in his right hand, but it is getting the son of Mr. anil Mrs. Harley John­
son. He is on furlough. Additional
better.
Mr. and Mrs. Floyd Bassett enter­ guests were Mr. and Mrs. Merle John­
tained the Bassett relatives. Memorial son and daughter. Barbara, Mr. and
day. Among those present were Mr. Mrs. Willard Johnson of Glendale, and
and Mrs. Paul Bassett and family Mr. and Mrs. Joe Bouche, Sharron,
of Salem. Mr. and Mrs. Dale Bas­ Wesley, Colleen and Janice of Salem.
Mrs. Carrie Naue and Mrs. Ethel
sett of Corvallis, Mr. and Mrs. Earl
Allen. Mrs. Lizzie Bassett. Mr. and Huffman were hostesses for the meet­
Mrs. Wallace Bevier and two sons of ing of the Three Links club in the
Mill City. Mr. and Mrs. Floyd Bassett Naue home Friday afternoon. Other
i activities caused a small crowd.
and Cecil.
Visiting at the home of Mr. and Mrs.
Mrs. Everett Limbeck and Mrs.
Hugh Johnston were Silverton busi­ j Chet Grimes is her mother, Mrs.
Houchen of Cathlamet, Washington.
ness visitors Monday afternoon.
Mr. and Mrs. Hugh Johnston are
Mrs. Louis Ray attended a family
'the parents of a baby boy bora at the
picnic in Mill City Monday.
Mr. and Mrs. P. W. Rolich and Salem Memorial hospital Thursday.
family visited relatives near Scio I This is their third child, second son.
Mr. and Mrs. Bill Kimery and sons,
Sunday.
Mr. and Mrs. Paul Scheiwek and ' Jackie and Jerry, spent the weekend
family visited jn Corvallis, Monmouth at Seaview. Washington. They were
guests at the home of Mr. and Mrs.
and Independence Memorial day.
Mr. and Mrs. J. H Johnston and Bob Larson and Mrs. Anna Keeton.
Bill Grimes of the U. S. Navy has
Leland Humphreys were Thursday
! just completed his training at Great
Salem shoppers.
Mrs. Ella Stewart of the McCully Lakes, Illinois. He is spending a ten-
Mountain district died suddenly early day leave at the home of his parents,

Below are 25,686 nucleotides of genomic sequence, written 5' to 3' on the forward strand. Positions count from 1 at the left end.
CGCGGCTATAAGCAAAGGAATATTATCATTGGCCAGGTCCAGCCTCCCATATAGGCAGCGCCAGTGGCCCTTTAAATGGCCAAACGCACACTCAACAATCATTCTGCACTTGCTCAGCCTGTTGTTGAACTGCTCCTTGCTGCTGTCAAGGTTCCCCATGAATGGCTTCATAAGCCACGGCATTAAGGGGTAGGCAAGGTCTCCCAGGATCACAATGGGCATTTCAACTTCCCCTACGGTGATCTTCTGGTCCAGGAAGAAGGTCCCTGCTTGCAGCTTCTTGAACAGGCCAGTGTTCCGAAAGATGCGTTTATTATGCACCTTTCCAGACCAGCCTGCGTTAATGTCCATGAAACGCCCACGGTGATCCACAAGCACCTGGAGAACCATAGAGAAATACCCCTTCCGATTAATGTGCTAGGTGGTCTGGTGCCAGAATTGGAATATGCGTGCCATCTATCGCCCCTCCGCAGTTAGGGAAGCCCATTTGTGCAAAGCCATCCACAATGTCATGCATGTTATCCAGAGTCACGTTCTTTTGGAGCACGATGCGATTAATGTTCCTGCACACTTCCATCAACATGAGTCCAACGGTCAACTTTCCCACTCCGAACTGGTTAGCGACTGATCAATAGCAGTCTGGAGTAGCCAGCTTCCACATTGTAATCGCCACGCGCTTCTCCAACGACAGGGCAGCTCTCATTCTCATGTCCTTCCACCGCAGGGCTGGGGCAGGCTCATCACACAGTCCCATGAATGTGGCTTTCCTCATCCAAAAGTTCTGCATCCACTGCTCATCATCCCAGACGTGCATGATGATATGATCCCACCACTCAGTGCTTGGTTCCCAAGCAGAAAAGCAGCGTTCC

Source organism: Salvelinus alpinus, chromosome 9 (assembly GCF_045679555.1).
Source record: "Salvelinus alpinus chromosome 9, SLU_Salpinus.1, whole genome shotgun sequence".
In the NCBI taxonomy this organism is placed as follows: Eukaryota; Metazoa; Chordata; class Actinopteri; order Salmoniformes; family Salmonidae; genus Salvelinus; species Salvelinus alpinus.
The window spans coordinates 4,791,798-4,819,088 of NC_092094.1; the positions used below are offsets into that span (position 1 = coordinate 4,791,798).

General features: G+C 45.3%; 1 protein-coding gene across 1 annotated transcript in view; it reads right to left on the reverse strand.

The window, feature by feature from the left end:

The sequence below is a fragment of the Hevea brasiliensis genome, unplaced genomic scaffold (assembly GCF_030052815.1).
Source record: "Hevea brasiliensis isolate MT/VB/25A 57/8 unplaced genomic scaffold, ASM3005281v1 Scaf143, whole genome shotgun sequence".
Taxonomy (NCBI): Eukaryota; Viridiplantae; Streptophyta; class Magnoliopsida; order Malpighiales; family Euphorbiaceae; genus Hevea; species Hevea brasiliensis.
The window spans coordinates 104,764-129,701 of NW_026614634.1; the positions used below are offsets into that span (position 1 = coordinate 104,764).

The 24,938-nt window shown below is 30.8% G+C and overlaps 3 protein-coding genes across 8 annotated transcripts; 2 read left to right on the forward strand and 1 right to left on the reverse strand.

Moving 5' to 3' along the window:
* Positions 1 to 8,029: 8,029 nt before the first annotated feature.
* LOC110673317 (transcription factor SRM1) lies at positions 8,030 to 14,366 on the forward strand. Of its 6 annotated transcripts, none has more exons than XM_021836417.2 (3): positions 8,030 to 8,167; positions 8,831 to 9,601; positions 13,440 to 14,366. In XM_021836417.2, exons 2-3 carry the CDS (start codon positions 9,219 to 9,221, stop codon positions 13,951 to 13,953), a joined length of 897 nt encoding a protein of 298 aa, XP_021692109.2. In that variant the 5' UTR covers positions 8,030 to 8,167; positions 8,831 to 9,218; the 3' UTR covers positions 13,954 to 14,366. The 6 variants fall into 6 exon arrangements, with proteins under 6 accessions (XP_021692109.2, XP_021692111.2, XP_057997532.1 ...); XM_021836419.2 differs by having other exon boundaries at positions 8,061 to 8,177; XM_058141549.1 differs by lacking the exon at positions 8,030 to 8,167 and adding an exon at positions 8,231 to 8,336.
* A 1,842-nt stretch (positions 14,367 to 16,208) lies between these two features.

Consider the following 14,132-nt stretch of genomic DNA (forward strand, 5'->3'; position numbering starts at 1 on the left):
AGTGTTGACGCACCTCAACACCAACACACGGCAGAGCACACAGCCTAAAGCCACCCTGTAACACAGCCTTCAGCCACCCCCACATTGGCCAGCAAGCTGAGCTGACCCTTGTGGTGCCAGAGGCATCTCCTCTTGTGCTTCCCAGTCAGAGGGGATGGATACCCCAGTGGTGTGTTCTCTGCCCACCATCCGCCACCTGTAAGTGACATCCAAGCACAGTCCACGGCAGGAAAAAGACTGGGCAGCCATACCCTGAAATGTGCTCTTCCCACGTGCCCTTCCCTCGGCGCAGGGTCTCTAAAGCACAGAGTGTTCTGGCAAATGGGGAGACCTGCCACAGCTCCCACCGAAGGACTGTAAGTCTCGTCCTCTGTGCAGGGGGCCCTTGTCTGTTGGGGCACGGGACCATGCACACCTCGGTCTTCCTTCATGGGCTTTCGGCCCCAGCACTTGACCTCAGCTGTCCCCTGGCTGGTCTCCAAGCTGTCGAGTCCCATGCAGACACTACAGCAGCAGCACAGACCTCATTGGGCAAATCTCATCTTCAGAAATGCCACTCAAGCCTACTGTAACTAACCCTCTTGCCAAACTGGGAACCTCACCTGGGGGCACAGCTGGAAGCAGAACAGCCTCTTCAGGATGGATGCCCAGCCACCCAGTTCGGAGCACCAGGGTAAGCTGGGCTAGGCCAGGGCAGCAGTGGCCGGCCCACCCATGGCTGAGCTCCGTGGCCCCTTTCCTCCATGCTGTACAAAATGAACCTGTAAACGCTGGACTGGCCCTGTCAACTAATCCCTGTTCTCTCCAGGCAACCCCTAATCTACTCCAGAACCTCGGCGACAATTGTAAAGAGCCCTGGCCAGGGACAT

today.
Funeral arrangements are Mr. and Mrs. Chet Grimes. Follow-
not complete at this writing. Inter­ j ing his leave he will report for duty
ment will be in Fox Valley cemetery. I in San Diego, California.
Have U Visited?
Try our Steaks
OR A
s
-
I
Chicken in a Basket
FOR YOUR PROTECTION!
Kellom’s Fresh Meats
FRESH DAILY’ — VERY REASONABLE PRICES
Kellom’s Grocery
MILL CITY
OPEN WEEK DAYS
8 A.M. to 7 P M.
WE GIVE TRADING STAMPS
AND ALUMINUM AND DISHES
Complete Stock
M c C ulloch
POWER CHAIN SAWS
Repair Parts Always Available
Look at these features:
Just "Can't Get Over"
Easy's Fence
cost less than ordinary fencing
(Might be well worth your while
looking into.)
From where I sit. there’s no
sense in looking down on some­
thing ju«t because it's different
from what we like For instanre.
some people think ice-cold lemon­
ade’s the best "cooler-offer" on a
hot day Some of os would rather
have a glass of beer The impor­
tant thing is not to "hedge our­
selves in" against other people’«
ideas and preferences.
with
Cushioned
Power/
We are proud to present this
greet new chain taw— the moat
powerful in the McCulloch line.
From where I sit... ¿y Joe Marsh
Few years ago. Easy Roberts
took a lot of kidding when he
planted that hedge of Multiflora
roses — along his property line.
Folk* «aid he was getting pretty
high falutin’.
But today plenty of people who
laughed at the idea slow down
when they drive by Easy’s place
just to look at th, we roses Most
beautiful sight you ever saw.
Practical, too! The hedge is a
good four foot high now, and at
cast flve foot thick even a ahoat
couldn't get through that prickly
mass of shrubbery. Best of all. it
SUNDAYS AND HOLIDAYS
9 A M. to 12 NOON
I
Try I«
Youraelf...
Faal It» Power
and
Smoothna«»!
Stop In today and try out
the new McCulloch '55 ...
with Cushioned Power
». w<c«n«ca-
Wp*M • LarROef ■ «
•<
Ch*» Sewe
Amaiing Smaathneaa! Cuthioned Powerl
Easy la uaa nil day battuta «pattai rotti ng bal­
ancers geared to crankahaft neutralità vibration.
Powarl Light Weight! Full t horsepower, yat
•a j - i only 55 pou-ds » tn JO-1 neh chain and
biada.
Fait Startmgl S-pa- “ot spa.» automatic-raw -d
starter, puah-button primer.
iaey Operation! C m n o tar and tank built In,
contro ad from handlebar. S mplified grouped
contro s-throttle controle and ign-tlon twNeh
on handlebar for fingertip operation.
Safety I Full automat e centrifugal clutch dia-
angagea cham whan eng no It idling.
Canvanionct! Igni* on po —t eat y act tit bit
n aiterior routing. Fu* MO'tw.vel trantmiat-on
'octa at any angle Floatieee carbu-etor par— *a
*uH-powar Mw '5 in any pot I on.
JOHN NELSON
Sales and Service
MIl.I. (TTY
PHONE K»!
RESIDENCE PHONE L24I